Sassanian silver plate showing lance combat
The region of Parthia within the empire of Medes, c. 600 BC; from a historical atlas illustrated by William Robert Shepherd

The kontos (κοντός) was the Greek name for a type of long wooden cavalry lance used by the Iranians, especially Achaemenid successors' cavalry, most notably cataphracts (Grivpanvar).

- Kontos (weapon)

Clad in chain mail with a breastplate and strong scale armour, they were armed with the famed Kontos lance used by many Iranian peoples during antiquity.

- Grivpanvar
Sassanian silver plate showing lance combat

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Historical reenactment of a Sassanid-era cataphract, complete with a full set of scale armor for the horse. The rider is covered by extensive mail armor.

Cataphract

Form of armored heavy cavalryman that originated in Persia and was fielded in ancient warfare throughout Eurasia and Northern Africa.

Form of armored heavy cavalryman that originated in Persia and was fielded in ancient warfare throughout Eurasia and Northern Africa.

Historical reenactment of a Sassanid-era cataphract, complete with a full set of scale armor for the horse. The rider is covered by extensive mail armor.
Sculpture of a Sasanian cataphract in Taq-e Bostan, Iran. It is One of the oldest depictions of a cataphract.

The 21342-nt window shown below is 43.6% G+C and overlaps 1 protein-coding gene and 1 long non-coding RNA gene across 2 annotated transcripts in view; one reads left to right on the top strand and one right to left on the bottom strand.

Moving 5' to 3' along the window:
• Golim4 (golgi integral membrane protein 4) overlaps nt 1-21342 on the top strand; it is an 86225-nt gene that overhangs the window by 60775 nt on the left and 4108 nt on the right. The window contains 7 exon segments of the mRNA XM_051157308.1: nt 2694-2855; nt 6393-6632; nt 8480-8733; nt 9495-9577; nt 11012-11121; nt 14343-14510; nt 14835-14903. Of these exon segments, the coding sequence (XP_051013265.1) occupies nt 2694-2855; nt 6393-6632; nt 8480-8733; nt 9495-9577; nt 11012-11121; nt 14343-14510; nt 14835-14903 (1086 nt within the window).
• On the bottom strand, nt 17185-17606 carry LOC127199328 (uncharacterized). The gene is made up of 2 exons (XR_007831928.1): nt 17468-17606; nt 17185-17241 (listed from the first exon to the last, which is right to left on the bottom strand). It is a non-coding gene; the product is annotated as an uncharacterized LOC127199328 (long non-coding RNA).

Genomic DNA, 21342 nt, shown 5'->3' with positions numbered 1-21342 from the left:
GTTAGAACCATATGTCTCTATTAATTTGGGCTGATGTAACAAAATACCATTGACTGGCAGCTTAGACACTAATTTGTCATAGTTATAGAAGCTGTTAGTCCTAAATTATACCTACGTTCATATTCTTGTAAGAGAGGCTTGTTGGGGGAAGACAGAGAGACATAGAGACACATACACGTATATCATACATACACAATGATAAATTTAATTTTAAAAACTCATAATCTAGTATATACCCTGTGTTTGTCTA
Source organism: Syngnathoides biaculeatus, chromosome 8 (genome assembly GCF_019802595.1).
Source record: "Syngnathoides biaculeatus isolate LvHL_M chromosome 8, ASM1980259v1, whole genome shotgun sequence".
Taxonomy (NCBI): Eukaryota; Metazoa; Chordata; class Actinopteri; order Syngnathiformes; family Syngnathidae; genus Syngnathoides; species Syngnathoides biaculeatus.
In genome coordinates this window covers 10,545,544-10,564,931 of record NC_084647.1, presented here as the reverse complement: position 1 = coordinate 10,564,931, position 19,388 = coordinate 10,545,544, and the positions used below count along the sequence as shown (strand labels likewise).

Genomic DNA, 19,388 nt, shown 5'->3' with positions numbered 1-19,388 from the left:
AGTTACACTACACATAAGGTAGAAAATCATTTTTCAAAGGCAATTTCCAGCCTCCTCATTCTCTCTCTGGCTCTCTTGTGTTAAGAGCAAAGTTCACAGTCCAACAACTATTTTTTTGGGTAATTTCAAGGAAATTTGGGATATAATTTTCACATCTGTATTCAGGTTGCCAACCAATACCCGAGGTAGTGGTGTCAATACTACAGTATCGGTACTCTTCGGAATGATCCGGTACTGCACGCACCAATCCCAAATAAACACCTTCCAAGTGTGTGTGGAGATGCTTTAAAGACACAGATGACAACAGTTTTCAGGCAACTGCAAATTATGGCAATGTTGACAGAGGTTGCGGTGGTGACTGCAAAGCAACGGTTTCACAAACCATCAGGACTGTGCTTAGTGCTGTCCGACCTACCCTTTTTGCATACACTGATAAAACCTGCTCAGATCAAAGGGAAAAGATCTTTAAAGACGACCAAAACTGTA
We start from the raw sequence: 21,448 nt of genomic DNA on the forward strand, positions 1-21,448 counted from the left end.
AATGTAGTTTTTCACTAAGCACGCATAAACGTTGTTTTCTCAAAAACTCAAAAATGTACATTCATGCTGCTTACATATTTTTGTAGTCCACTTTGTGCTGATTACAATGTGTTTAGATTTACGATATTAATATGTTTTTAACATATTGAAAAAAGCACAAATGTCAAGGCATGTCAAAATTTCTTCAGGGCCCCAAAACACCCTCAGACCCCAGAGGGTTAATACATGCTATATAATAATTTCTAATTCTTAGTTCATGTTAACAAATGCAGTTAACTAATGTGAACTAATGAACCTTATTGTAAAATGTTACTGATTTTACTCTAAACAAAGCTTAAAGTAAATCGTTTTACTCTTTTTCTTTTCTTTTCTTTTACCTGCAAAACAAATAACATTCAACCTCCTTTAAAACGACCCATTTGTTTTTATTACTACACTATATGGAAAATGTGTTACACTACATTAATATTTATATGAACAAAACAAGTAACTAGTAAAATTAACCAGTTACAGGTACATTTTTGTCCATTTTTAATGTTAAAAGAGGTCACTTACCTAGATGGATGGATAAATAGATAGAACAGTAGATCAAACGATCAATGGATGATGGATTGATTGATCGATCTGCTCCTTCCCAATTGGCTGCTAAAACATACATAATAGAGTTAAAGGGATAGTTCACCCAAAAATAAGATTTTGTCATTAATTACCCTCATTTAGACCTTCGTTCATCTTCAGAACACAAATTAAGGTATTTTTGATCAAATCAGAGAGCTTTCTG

The extent circa 170 BC of the Iranian Scythians and Parthians, to whom the first recorded use of true cataphract-like cavalry can be attributed in antiquity.
Chanfron, Northern Yan
A stone-etched relief depicting a Parthian cataphract fighting against a lion. Housed in the British Museum.
Three examples of the various styles of interweaving and wire threading that were commonly employed in the creation of cataphract scale armor to form a stiffened, "armored shell" with which to protect the horse.
Breakdown of a fully armoured Chinese cataphract
Equestrian relief at Firuzabad, Iran showing Cataphracts dueling with lances
The cataphract-style parade armor of a Saka (Scythian) royal from the Issyk kurgan, dubbed "Golden Man". The overlapping golden scales are typical of cataphract armor.
Two heavily armored noblemen dueling on horseback with kontos; Sasanian era silver plate with gold coating, Azerbaijan Museum, Tabriz, Iran
A depiction of Sarmatian cataphracts fleeing from Roman cavalry during the Dacian wars circa 101 AD, at Trajan's Column in Rome

Historically, the cataphract was a very heavily armored horseman, with both the rider and mount almost completely covered in scale armor, and typically wielding a kontos or lance as his primary weapon.

A twofold origin of the Greek term has been proposed: either that it was a humorous reference to the heavily armored cataphracts as men encased in armor who would heat up very quickly much like in an oven; or that it was further derived from the Old Persian word *griwbanar (or *grivpanvar), itself composed of the Iranian roots griva-pana-bara, which translates into "neck-guard wearer".